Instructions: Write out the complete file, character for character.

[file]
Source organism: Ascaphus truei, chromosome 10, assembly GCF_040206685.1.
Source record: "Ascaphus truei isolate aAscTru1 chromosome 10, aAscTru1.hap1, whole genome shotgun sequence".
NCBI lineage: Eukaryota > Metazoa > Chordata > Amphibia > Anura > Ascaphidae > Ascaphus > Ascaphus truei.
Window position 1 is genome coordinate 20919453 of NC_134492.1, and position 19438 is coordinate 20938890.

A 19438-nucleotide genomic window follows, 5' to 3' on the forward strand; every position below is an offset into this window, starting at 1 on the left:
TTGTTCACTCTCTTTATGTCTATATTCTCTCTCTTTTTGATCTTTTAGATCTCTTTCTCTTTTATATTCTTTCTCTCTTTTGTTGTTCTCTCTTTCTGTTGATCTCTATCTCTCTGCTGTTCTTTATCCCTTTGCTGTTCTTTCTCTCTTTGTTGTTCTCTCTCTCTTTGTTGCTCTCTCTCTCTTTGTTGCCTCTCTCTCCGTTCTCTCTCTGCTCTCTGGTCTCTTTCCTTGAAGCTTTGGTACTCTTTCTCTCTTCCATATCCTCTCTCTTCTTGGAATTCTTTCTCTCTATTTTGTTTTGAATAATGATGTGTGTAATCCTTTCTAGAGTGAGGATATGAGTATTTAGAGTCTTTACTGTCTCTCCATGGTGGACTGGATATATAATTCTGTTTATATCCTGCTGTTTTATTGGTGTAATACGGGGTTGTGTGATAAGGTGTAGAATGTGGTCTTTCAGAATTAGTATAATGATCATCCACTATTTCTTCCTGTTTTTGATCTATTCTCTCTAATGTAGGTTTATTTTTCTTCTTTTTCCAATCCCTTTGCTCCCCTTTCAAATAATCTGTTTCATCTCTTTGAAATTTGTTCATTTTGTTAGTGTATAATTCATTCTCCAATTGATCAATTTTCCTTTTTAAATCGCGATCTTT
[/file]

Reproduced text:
Source organism: Ascaphus truei, chromosome 10, assembly GCF_040206685.1.
Source record: "Ascaphus truei isolate aAscTru1 chromosome 10, aAscTru1.hap1, whole genome shotgun sequence".
NCBI lineage: Eukaryota > Metazoa > Chordata > Amphibia > Anura > Ascaphidae > Ascaphus > Ascaphus truei.
Window position 1 is genome coordinate 20919453 of NC_134492.1, and position 19438 is coordinate 20938890.

A 19438-nucleotide genomic window follows, 5' to 3' on the forward strand; every position below is an offset into this window, starting at 1 on the left:
TTGTTCACTCTCTTTATGTCTATATTCTCTCTCTTTTTGATCTTTTAGATCTCTTTCTCTTTTATATTCTTTCTCTCTTTTGTTGTTCTCTCTTTCTGTTGATCTCTATCTCTCTGCTGTTCTTTATCCCTTTGCTGTTCTTTCTCTCTTTGTTGTTCTCTCTCTCTTTGTTGCTCTCTCTCTCTTTGTTGCCTCTCTCTCCGTTCTCTCTCTGCTCTCTGGTCTCTTTCCTTGAAGCTTTGGTACTCTTTCTCTCTTCCATATCCTCTCTCTTCTTGGAATTCTTTCTCTCTATTTTGTTTTGAATAATGATGTGTGTAATCCTTTCTAGAGTGAGGATATGAGTATTTAGAGTCTTTACTGTCTCTCCATGGTGGACTGGATATATAATTCTGTTTATATCCTGCTGTTTTATTGGTGTAATACGGGGTTGTGTGATAAGGTGTAGAATGTGGTCTTTCAGAATTAGTATAATGATCATCCACTATTTCTTCCTGTTTTTGATCTATTCTCTCTAATGTAGGTTTATTTTTCTTCTTTTTCCAATCCCTTTGCTCCCCTTTCAAATAATCTGTTTCATCTCTTTGAAATTTGTTCATTTTGTTAGTGTATAATTCATTCTCCAATTGATCAATTTTCCTTTTTAAATCGCGATCTTT